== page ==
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The most important piece of equipment (other than warm and comfortable clothing) are the ski boots. For very young children and /or beginners,  I really like the comfort and practicality offered by a 1-buckle, rear entry boot, such as this black model to the right. They are very easy to put on, have a wide range of adjustment, and can be loosened easily to facilitate walking.

As soon as your child grows into the sport, though I recommend looking into multi buckle, higher cuff boots, such as this blue model further below.

A higher cuff promotes a balanced forward/aft stance, and helps avoid the “back seat position”, where the child uses almost exclusively the back of the cuff.

The big mistake…. is to try to get 2 years out of the same pair of boots . Skiing is expensive, and kids grow fast out of properly sized boots. The best way to mitigate this is not to buy a too-big boot which will impede progress and enjoyment the first year (and may still be outgrown the second year), but rather to look into leasing programs (most shops offer season leasing); return programs – for example the Wachusett Mountain ski shop offers 30% of the original purchase after 1 year on equipment purchased new.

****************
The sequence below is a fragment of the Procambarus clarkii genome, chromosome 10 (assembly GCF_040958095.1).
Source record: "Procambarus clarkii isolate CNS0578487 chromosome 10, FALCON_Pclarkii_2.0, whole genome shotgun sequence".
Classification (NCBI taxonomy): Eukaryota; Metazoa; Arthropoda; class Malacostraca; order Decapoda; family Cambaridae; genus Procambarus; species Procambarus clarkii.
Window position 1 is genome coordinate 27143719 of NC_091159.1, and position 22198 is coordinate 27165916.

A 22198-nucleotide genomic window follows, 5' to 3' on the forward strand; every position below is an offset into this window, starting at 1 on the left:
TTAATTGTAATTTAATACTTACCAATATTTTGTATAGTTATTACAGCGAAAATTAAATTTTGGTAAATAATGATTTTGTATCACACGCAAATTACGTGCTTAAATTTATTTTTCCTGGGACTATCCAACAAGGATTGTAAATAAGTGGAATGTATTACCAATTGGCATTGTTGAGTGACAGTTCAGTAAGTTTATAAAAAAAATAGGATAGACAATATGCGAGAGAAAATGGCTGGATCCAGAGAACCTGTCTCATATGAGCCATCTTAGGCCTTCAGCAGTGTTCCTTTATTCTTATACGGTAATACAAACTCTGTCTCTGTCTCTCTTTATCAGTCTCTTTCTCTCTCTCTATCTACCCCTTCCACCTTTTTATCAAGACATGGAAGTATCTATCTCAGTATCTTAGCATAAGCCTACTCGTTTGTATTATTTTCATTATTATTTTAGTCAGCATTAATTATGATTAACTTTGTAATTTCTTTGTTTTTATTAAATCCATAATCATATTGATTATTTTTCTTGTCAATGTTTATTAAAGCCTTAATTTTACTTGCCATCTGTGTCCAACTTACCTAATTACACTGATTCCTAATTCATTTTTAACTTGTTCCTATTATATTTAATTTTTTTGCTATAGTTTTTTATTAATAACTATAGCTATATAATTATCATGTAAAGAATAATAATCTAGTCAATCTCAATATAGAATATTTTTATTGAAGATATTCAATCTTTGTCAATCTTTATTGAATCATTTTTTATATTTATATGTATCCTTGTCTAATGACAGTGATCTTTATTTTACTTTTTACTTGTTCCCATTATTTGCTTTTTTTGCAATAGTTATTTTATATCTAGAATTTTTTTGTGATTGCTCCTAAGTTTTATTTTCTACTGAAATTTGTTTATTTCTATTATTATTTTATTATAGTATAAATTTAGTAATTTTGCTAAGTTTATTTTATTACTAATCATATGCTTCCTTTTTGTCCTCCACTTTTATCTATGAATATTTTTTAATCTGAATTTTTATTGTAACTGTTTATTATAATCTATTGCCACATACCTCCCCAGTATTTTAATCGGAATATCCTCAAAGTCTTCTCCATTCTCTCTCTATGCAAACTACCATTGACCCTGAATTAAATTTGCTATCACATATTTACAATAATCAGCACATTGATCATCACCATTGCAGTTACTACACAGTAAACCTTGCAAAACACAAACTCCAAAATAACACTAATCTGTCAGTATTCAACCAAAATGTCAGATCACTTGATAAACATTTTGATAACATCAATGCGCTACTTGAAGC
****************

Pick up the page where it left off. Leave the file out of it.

Or think of used equipment - guess what: people with a child 1 year older than yours had the same problem you are having– last year. In general, children are not heavy or powerful enough to abuse or destroy boots in 1 or even 2 years of use, and reasonably-used ski boots (not 5-time hand me downs, though) are just as good as when they were new – and considerably cheaper.

Children skis are wonderful these days - there really are no bad models to learn on other than the expensive racing models which will be too stiff for a beginner. Size matters here, look at chin-high or even top-of-the-chest high for very young children and total beginners, going to eye-level high at the most for advanced, older children.

Overall, if you err, err on the short side. I would rather see my student come to a lesson with skis a little shorter than optimal, rather than a little longer.

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